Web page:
Much like taking their kids to be terrorized by an inebriated Mall Santa or putting up a kajillion lights while spewing profanity that would make a Merchant Seaman blush, some don’t consider it the Holiday season until they’ve had a delicious glass of their beloved eggnog.

What’s the allure of a drink that smells like a stagnant pool of pre-cooked omelet and often has the consistency of gravy? Why do people stock their refrigerators like an A&E Hoarders case study with carton upon carton of a beverage comprised primarily of eggs and heavy cream?

One cup of store-bought eggnog contains 343 calories (with half coming from fat), 19 grams of fat (of which 11 grams are saturated fat), and over 150 mg of cholesterol. Why not just eat a stick of butter while juggling three loaded guns? That seems less dicey than a steady Holiday diet of Eggnog.

Regardless of those cringe inducing stats, Americans dig their nog. A business research report conducted by Indiana University in 2007 found eggnog consumption nationwide was 122 million pounds. Pretty hefty volume for something primarily enjoyed over a three month period at best.

A Brief History of Nog

The origin of eggnog is hotly debated. Ok, perhaps that’s an exaggeration. I’m sure it’s fiercely discussed at Amish dinner tables or quilting bees after they run out of butter churning stories.

Eggnog stems from various spirited incarnations from the “Old World” which featured drinks consisting of punches made by combining wine and milk.

In medieval 14th century, men sitting around a fire, looking to warm their bones would often enjoy an easily prepared cocktail called posset. While not originally containing eggs, The Oxford Dictionary describes it as “a drink made of hot milk curdled with ale, wine, or the like, often sweetened and spiced’. It’s only until later where variations of the beverage began to see eggs added to the mix.

As the egg based posset became popular with the English, the rising costs and unavailability of milk and eggs, coupled by the pricey spirits used to spike the drink resulted in a beverage ultimately enjoyed by only the upper echelons of society.

When the recipe made its way across the pond to the New World, it steadily grew in popularity with the Colonists. This stemmed from milk and eggs being more accessible and at a substantially lower cost. They also began substituting the wine and sherry originally used in Europe with rum.

Lots of rum.

Back then the word “Grog” was often used to describe rum. So most believe this beverage comprised primarily of eggs and rum gradually evolved to the word eggnog we use today.

Another take on the word eggnog predates the “Grog” origin. Some believe it was derived partially from “Noggin”, a word used to describe a small carved wooden mug used to serve drinks at local taverns. It’s from these taverns that some say the Noggin filled with a mixture of Spanish Sherry and milk helped in another step to creating the term we know today.

Getting’ Noggy with it. Bits & Bites:

  • Recipes for basic homemade eggnog dating back over a century ago 1 dozen egg yolks, 2 to 3 quarts of heavy cream, 1 quart whole milk, rum to taste, Sugar to taste.
  • Standard store bought ingredients today: milk, cream, sugar, high fructose corn syrup, egg yolks, fat free milk, natural and artificial flavors, guar gum, salt, carrageenan, mono & diglycerides, red 40, yellow 5 & 6.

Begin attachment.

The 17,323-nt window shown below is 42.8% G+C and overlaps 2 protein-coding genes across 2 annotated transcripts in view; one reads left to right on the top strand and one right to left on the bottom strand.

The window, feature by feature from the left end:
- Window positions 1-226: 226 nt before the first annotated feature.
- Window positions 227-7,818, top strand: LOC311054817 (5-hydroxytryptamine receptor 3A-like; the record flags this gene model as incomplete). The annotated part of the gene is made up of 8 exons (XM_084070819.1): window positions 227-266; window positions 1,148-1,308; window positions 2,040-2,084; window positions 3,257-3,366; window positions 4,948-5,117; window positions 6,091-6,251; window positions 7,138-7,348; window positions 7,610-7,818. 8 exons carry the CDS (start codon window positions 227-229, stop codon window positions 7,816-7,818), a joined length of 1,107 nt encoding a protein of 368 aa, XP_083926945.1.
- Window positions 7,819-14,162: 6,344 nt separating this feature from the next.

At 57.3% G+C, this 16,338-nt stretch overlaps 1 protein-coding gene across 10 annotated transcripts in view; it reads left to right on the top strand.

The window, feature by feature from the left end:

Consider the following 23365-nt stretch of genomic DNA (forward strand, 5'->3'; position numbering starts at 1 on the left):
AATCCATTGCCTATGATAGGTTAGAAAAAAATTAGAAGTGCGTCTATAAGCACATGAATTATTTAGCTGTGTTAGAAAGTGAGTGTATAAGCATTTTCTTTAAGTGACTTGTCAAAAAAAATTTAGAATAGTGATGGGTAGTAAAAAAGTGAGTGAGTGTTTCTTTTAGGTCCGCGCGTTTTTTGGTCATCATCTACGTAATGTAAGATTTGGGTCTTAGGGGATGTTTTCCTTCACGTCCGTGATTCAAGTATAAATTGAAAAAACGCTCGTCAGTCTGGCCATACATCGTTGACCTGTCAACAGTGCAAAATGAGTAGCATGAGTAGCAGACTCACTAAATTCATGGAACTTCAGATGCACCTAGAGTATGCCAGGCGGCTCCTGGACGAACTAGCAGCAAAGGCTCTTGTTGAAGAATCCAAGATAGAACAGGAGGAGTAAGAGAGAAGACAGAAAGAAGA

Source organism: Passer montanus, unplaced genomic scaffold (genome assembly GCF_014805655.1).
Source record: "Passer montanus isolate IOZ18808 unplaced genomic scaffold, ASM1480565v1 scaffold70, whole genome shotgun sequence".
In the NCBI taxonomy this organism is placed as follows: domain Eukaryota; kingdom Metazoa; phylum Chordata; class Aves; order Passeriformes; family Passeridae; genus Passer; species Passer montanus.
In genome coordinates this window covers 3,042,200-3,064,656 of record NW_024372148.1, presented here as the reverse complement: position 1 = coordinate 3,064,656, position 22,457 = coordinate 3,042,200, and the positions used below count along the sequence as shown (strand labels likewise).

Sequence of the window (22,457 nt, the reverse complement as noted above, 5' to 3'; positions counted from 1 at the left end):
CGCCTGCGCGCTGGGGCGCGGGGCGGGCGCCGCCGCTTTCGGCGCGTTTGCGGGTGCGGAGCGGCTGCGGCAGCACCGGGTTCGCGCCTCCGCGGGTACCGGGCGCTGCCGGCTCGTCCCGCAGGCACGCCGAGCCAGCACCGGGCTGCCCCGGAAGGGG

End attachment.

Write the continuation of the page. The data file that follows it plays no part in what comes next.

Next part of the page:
• President George Washington was a huge fan of eggnog. He put his own high spirited spin on the recipe by fortifying it with rum, rye whiskey and sherry. It was said you had to be of strong will and gut to get through his booze fortified White House version.
  • Early American cookbooks listed eggnog recipes in sections for the sick and infirm. Ironically, these days it’s regulated and closely watched by the FDA due to risk of salmonella poisoning via raw eggs.
  • Starbucks has offered their eggnog latte every year since October 1986.
  • Online terms often associated with people having an unhealthy passion when it comes to the beverage include: Eggnogger, Eggnogiac, Eggnogstic, or Eggnogaholic.
  • In Season 7 of Iron Chef America an episode featured Egg Nog as the secret ingredient.
  • High-school runners in the Sacramento area began a traditional eggnog mile in December 2007. If you guessed that jogging while drinking rich copious cups of heavy cream and eggs would prove disastrous, you’d be correct.
  • In Quebec, Canada the French translation on eggnog cartons read “lait de poule“ that when reverted back to English means “juice of chicken.” I suspect they don’t sell too much eggnog in Quebec.


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8 Responses

  1. Mark

    I can’t help myself, I love the stuff. I make at least one if not 2 batches every year for holiday events. if you make it yourself you can also make a really delicious alcoholic ice cream. great for getting the kids to bed early on Christmas eve

  2. Scott McD

    Mmmm. I love a cup of viscous chicken juice during the holidays. Hilarious article (and informative).

  3. Eick

    Wish it wasn’t so bad for you, because it is DELICIOUS. I always have some at Thanksgiving and around Christmas Time – always mix it with Southern Comfort, which i find is a little sweeter and smoother than rum, brandy or other whiskeys.

  4. Cynthia

    This stuff is soooo nasty, and soooo bad for you. Just think about it: eggs and milk. To drink. On purpose. Blech.


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